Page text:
The last time I checked in with the Orlando Pinstriped Post, I was discussing the odds and decision of the Orlando Magic to possibly take Oklahoma’s Trae Young or Alabama’s Collin Sexton with their sixth overall pick. For any fans that read through the whole article, at the end I made my final point clear: if Mohammed Bamba or Jaren Jackson Jr. is still on the board at pick six, there should be no hesitation in snagging whichever one is there.
Fast forward to after the 2018 NBA Draft. This might be tough to read and bear for those fans who were anticipating and hoping for the Magic to draft Young or Sexton, but I can assure you, after reading this you’ll wake up tomorrow morning with as much excitement and enthusiasm for Orlando Magic Summer League basketball and the 2018-2019 regular season as me.
Bamba was still available when Orlando was on the clock in the first round of Thursday night’s draft. Young wasn’t. Jackson Jr. wasn’t. John Hammond, Jeff Weltman, and the rest of the Orlando front office staff made the smart decision to steal Bamba with their sixth overall pick, despite the criticism of fans, analysts, and media on Orlando’s crowded frontcourt and lack of depth at the point guard position.
Analyzing the events of the past two weeks, the Magic knew they weren’t the only ones interested in Young. The Atlanta Hawks were dialed in on snagging Young with their third overall pick for the past two weeks, and with the unsettledness of current point guard Dennis Schroder, it seemed even more likely.
At least 30 minutes before draft time, the first five picks are usually already decided or nearly official, hence the reason ESPN’s NBA analyst Adrian Wojnarowski can break the news of picks so early, so long as he uses the proper verbs (ex: the Knicks are lasered in on Porzingis vs. the Knicks will take Porzingis).
Knowing this, the Magic could’ve proposed trades to the Hawks or Mavericks to move up and send Young to Orlando, but they went with a smarter move and saved their assets for something else that I think the Magic are planning (I’ll get to this in a second).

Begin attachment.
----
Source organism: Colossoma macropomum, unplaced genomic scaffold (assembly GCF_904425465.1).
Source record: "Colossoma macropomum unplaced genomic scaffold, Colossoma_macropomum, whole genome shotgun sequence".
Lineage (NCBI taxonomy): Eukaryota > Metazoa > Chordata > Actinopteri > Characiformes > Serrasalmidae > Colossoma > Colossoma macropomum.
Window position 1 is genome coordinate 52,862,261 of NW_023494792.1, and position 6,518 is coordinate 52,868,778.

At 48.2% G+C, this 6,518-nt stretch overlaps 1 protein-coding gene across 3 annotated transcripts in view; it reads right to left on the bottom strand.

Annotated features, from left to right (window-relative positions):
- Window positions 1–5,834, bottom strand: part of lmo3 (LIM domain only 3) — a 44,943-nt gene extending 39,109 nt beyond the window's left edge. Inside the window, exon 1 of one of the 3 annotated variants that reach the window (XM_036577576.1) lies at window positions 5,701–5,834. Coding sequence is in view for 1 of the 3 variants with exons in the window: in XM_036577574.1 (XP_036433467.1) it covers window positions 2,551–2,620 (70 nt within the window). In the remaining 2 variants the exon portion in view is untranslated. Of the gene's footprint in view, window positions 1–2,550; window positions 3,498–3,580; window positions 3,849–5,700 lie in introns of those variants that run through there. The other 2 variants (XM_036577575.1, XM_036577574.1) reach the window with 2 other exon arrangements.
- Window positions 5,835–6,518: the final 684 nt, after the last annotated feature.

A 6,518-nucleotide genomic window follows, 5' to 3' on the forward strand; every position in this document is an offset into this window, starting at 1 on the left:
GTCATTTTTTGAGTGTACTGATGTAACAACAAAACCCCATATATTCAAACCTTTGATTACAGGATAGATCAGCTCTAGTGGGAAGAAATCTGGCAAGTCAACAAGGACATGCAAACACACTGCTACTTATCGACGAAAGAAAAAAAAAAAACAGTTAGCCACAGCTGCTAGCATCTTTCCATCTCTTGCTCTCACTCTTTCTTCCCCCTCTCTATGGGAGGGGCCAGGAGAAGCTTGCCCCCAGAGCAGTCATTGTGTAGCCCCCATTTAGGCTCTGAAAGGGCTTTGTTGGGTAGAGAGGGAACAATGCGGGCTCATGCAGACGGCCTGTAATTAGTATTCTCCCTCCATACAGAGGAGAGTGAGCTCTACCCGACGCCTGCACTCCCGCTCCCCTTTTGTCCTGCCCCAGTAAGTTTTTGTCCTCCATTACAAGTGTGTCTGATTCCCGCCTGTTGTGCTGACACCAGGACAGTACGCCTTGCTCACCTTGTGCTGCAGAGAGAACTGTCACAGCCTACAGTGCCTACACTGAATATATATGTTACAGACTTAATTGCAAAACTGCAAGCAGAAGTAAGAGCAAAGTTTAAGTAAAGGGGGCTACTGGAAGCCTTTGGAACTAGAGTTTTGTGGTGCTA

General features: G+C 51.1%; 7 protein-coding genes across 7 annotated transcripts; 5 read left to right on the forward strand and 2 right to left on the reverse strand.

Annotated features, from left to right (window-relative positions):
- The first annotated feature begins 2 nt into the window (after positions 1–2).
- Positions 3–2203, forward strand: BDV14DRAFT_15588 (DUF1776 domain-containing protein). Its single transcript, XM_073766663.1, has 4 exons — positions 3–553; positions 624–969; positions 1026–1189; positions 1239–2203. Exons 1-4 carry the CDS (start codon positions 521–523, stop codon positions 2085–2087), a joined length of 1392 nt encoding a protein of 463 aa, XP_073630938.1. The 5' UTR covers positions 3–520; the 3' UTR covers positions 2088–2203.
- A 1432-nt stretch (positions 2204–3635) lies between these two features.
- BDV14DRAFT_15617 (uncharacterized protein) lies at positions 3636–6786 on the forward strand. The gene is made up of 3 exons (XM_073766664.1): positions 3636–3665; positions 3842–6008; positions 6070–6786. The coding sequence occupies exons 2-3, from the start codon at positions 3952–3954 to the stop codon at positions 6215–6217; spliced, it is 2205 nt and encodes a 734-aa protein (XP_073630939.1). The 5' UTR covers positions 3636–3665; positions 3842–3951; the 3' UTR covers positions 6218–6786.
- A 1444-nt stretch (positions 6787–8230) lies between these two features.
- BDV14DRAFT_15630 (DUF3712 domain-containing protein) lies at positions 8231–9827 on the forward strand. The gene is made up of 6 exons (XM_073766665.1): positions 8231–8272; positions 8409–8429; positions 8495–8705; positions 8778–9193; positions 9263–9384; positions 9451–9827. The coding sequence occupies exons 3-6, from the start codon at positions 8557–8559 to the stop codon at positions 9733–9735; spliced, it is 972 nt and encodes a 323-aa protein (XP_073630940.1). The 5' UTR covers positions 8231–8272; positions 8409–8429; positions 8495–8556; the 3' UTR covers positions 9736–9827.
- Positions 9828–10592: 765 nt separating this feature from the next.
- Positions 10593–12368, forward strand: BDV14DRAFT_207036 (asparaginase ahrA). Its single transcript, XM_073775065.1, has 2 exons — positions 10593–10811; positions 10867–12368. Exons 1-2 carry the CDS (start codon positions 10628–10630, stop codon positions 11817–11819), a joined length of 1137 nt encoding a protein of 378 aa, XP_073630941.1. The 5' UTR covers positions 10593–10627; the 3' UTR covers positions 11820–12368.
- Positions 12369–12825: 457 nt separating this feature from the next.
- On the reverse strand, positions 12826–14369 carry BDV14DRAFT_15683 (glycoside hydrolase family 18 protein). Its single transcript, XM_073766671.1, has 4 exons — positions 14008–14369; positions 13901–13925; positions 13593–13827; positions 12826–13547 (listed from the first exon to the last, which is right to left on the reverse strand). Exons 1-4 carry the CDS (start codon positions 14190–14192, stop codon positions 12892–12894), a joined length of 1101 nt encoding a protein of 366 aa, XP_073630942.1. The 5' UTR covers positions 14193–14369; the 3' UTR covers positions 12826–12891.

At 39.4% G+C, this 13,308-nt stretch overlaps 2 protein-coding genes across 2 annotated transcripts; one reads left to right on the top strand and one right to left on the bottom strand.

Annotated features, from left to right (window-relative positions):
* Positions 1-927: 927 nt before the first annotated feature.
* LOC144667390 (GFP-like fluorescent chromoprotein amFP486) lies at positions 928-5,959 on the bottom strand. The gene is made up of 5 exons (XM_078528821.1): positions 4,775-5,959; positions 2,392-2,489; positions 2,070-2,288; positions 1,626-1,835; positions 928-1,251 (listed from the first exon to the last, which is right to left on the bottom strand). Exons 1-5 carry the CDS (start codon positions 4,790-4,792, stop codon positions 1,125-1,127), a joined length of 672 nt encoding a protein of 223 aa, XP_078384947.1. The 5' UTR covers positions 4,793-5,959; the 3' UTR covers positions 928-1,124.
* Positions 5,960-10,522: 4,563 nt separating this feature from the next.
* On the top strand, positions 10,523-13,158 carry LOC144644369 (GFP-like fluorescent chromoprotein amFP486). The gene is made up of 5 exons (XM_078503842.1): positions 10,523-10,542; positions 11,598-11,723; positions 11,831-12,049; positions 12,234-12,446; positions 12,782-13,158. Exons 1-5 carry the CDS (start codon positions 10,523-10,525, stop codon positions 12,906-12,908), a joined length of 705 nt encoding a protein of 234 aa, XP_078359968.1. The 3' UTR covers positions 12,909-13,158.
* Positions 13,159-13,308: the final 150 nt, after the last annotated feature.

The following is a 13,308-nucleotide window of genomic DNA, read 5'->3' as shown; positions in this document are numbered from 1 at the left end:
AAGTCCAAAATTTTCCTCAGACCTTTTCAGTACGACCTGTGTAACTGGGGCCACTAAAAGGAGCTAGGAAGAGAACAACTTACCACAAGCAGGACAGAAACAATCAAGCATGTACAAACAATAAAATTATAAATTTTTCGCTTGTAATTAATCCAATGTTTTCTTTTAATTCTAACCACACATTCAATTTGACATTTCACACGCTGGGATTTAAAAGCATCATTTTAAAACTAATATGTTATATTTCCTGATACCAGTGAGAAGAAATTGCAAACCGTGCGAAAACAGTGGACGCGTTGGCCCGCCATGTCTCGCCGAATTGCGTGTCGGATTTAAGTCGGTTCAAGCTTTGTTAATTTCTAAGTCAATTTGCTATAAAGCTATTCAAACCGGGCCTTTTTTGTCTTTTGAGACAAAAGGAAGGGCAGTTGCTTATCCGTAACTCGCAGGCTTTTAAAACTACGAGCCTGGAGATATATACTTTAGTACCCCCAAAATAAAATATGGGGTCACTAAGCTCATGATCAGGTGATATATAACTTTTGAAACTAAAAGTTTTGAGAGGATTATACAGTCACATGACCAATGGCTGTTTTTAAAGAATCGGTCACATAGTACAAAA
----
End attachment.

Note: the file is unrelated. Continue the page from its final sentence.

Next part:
From a big board standpoint, Bamba is a better and more intriguing prospect than Young or Sexton, so there was no reason why they shouldn’t have wanted Bamba over those two guards in the first place. Every fans first concern is that the “league isn’t a bigman league anymore” or “bigs won’t win you championships”. Good thing Bamba and the rest of the frontcourt of the Magic are different types of bigmen.
Bamba is 7’0” ft tall with an outstanding 7’10” wingspan. His standing reach is a freakish 9’7”. Not only is he long and athletic but these physical attributes allow him to be a disruptive force on the defense end. Bamba’s reach allows him to guard almost both sides of the basket, especially since he’s nimble on his feet. He blocks shots in his sleep. Bamba has the potential Defensive Player of the Year package.
He scored the majority of his buckets and produced most of his offense underneath the basket or with his back to it, but he’ far from being just an inside guy. The 14 three-pointers he made in college makes my case sound deceiving, but since the college basketball season ended, Bamba has participated in multiple pre-draft workouts and training sessions, a lot of which was filmed and made viewable to the public. It was then analysts and scouts alike, realized his true mold. He was knocking down jumpers with ease was displaying a post game that mirrors Joel Embiid. That being said, he’s got Giannis Antetokounmpo physical characteristics at the center position, defense with the potential to mirror that of Anthony Davis and Rudy Gobert someday, and proved he has the ability to run and stretch the floor as well as Davis, Demarcus Cousins, Porzingis, and Nikola Jokic. It’s as if Jokic became a proven defender but lost his passing ability.
Bamba is still raw like most rookies and has some weaknesses that pertain to his strength and offensive consistency, so he’s not completely developed, but neither is the Magic. In a few years his development into a DPOY candidate and All-Star caliber talent will mirror the rebuilt Magic.
I understand it’s not a bigman league anymore, but we saw Anthony Davis and the Pelicans compete with the best teams in the league this year during the Western Conference Playoffs. On the other hand, teams that mirror the shooting and shot-creating abilities and offense of the Golden State Warriors would get over the hump with guys like Bamba, Davis, Porzingis, Markannen, and Cousins. Take the Portland Trailblazers for instance, point guard Damian Lillard could have an All-star and All-NBA season if he wants, and combo it with an impressive 21 ppg from shooting guard C.J. McCollum, and Portland still has come up short in the playoffs for five straight seasons. They still need an impact stretch big that can not just provide offense, but also provide defense. The Magic got what a lot of teams like the Trailblazers and Washington Wizards are missing.
For those readers that are still following along in this mess of an analysis, I promised my theory on what the Magic are (or should) be saving their assets for, most notably a move for a point guard this summer or before the trade deadline next season. But change of plans. That’ll be the focal point of my next piece, so stay updated with your Orlando Pinstripe Post, and pick your heads-up Magic fans, this summer begins a new era for the Magic with a roster full of high-flyers, athletic freaks, long and switchable defenders, and bigmen with the capabilities to stretch the court.